# Chaos Theory: On a Disorderly Note

This is a glimpse into the orderly world of disorder―a study of the chaos theory.

Anirban Ray Choudhury

*The flapping of a single butterfly's wing today produces a tiny change in the state of the atmosphere. Over a period of time, what the atmosphere actually does diverges from what it would have done. So, in a month's time, a tornado that would have devastated the Indonesian coast doesn't happen...*―

**Ian Stewart**

The Chaotic Universe

To understand chaos, let us first begin with linear and non-linear systems. Linear systems, simply defined, are a set of repetitive events, where the principal event is the sum of all the secondary events following a linear relationship. Periodicity is the most important factor in establishing a linear system. Take, for example, the motion of a bicycle. The forward motion of the vehicle is determined by the circular movement of its wheels, which is periodic in nature (i.e., any given point on the wheel would rest on the surface of the road at periodic intervals).

The Initial Steps

The first signs of thinking in 'chaotic' terms were observed way back in 1900, when Henri Poincaré came up with the idea that, in case of three bodies in mutual gravitational attraction, there can be orbits which are not periodic, though not perpetually expanding or contracting. In 1961, a meteorologist by the name of

**Edward Lorenz**came to the realization that, seemingly minuscule events may have a large bearing on subsequent events, i.e., there need not be a linear relationship between two events affecting one another. While experimenting with a twelve equation model of the weather, Lorenz observed that the same set of data yielded surprisingly dissimilar results, depending upon the number of digits in use after a decimal point. After further observations, Lorenz concluded that it was impossible to predict the weather with accuracy even though the seasons followed an order.The Mathematician & His Fractals

**Benoit Mandelbrot**, a mathematician working with IBM, was studying the fluctuations in cotton prices, when he observed that, whatever be the mode of analyzing the data on the prices, the results invariably refused to fit into a normal distribution, even though they fit perfectly into trend models. Thus, although each price change was random and unpredictable, a scaled-up graph of the price changes showed that there were surprising similarities between the daily and monthly price variation trends, regardless of the fact that the period over which the data had been accumulated had seen two world wars and a depression. His observations led to the conclusion that there was a scaled-down self duplication as the reference frame grew smaller, i.e., there is order hidden within chaos and vice versa. It was the study of this non-periodic self similarity that gave rise to the idea of fractal dimensions.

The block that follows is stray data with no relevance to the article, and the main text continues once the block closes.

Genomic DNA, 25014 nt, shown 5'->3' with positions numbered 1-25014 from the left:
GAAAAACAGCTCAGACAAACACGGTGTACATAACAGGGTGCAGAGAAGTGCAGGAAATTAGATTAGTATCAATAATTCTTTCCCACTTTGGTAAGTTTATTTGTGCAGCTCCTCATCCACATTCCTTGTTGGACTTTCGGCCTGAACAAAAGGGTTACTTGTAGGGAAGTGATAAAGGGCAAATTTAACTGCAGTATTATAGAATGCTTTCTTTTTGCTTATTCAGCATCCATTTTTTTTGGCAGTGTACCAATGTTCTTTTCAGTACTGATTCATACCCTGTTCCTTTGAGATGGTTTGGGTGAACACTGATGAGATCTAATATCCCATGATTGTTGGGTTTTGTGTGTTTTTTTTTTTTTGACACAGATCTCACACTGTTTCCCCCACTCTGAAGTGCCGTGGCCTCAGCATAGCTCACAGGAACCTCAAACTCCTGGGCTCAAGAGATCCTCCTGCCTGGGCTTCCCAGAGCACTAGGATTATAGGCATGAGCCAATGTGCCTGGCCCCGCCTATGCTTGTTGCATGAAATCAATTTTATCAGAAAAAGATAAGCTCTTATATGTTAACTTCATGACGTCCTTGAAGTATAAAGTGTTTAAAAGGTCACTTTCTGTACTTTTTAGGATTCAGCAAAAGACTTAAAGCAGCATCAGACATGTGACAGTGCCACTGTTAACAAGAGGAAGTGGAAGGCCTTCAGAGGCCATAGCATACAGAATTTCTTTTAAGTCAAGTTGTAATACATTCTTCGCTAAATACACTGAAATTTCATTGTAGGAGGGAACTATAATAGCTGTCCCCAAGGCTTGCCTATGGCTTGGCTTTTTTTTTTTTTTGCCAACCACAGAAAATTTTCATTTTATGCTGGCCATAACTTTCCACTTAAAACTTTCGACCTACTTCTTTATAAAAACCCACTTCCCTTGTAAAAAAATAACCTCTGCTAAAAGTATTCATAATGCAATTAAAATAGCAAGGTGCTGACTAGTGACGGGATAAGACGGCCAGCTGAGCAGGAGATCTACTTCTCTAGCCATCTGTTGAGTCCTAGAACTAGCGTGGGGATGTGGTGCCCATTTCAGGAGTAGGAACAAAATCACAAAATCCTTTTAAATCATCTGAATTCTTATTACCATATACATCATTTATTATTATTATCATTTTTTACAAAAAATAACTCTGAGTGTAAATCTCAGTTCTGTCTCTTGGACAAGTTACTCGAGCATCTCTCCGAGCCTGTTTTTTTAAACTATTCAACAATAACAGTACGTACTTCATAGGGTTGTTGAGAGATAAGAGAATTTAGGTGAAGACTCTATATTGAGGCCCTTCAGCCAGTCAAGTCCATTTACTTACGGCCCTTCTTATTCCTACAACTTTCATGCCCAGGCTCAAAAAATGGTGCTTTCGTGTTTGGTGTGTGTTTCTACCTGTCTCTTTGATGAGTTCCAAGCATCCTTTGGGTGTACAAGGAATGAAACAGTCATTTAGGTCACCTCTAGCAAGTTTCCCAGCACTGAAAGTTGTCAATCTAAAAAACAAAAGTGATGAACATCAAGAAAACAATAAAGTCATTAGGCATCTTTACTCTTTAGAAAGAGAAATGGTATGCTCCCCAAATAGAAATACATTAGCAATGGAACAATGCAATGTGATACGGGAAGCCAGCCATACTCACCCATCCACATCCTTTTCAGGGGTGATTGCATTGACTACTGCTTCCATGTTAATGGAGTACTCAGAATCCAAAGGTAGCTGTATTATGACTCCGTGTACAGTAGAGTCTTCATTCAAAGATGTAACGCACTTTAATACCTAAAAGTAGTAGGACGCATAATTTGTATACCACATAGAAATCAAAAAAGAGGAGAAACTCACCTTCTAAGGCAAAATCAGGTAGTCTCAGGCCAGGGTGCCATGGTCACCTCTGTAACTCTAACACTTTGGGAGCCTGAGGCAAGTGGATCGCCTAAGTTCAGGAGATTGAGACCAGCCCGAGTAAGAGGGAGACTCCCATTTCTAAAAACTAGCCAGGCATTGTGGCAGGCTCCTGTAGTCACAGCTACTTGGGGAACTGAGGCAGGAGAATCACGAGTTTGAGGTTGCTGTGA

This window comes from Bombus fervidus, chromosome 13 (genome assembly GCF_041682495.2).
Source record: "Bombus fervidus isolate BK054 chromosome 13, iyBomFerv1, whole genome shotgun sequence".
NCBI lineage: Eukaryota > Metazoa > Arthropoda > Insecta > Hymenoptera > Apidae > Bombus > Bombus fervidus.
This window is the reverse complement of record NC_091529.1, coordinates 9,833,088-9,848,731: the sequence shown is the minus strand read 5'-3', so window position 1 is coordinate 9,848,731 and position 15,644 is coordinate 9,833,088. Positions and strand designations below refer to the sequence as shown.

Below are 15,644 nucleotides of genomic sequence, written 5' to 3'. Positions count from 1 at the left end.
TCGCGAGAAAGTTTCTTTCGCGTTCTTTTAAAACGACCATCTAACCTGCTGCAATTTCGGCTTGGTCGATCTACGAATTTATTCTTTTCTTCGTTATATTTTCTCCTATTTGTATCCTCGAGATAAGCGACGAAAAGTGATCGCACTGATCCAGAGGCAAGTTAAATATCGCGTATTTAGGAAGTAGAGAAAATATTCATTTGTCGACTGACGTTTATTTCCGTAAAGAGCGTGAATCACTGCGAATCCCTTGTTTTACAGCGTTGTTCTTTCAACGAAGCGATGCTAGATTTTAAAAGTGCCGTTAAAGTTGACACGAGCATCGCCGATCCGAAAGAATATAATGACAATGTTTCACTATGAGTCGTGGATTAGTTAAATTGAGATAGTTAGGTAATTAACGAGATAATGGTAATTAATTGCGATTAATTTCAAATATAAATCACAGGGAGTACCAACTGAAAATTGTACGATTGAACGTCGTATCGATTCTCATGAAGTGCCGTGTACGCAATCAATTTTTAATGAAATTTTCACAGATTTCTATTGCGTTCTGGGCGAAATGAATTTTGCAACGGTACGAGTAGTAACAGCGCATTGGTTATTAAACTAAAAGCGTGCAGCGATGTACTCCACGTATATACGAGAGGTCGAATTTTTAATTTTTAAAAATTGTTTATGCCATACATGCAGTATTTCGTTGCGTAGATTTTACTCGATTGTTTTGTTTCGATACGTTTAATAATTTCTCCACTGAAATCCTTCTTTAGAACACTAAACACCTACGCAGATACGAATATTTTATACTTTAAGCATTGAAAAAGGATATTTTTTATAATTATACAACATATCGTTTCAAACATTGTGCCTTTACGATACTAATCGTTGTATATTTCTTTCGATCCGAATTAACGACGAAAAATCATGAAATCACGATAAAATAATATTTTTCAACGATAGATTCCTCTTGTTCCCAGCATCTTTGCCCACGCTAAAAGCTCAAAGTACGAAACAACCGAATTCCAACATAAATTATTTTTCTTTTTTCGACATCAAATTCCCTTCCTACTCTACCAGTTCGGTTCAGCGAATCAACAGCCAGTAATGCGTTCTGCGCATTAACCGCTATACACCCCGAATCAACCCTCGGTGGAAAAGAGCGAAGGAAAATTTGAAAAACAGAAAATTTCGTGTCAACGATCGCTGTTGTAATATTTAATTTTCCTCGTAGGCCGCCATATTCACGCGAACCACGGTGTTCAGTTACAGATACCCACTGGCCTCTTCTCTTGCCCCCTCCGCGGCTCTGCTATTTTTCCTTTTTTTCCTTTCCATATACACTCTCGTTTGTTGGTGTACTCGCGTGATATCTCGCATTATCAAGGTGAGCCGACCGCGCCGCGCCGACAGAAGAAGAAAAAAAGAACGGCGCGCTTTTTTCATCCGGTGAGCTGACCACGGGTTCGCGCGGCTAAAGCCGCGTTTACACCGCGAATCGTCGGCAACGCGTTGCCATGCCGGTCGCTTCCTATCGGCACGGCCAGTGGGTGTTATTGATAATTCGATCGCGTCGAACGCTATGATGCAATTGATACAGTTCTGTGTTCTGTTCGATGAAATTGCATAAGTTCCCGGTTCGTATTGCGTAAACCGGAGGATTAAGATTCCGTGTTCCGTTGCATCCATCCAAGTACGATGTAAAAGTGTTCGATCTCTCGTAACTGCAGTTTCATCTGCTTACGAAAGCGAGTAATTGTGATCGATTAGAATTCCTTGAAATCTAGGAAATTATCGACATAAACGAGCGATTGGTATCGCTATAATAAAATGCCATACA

Fractal Dimensions

A fractal is simply any image that has the attribute of self similarity. Though nearly impossible to conceive, a fractal dimension is easy to understand. Take for example Koch's Curve, which is nothing but equilateral triangles, being added on to each side of another equilateral triangle, the process being repeated an infinite number of times. The result is a star-like formation, with an infinite number of star like arms, which in turn nest an infinite number of star formations, and so on and so forth. Owing to this crinkly, star-like formation, a Koch curve takes up a lot more space than a one dimensional line. At the same time, since it does not have an area (area being a two-dimensional concept), it is not as effective in filling up space as a rectangle or a square. Therefore, the dimension of a Koch curve fractal lies somewhere between one and two.

The Chaotic Contributions

Okay, so we now have a reasonable picture of the properties of a chaotic system; it is bounded, sensitive to initial conditions, transitive, and aperiodic. But how does it aid the advancement of science, or for that matter, mankind?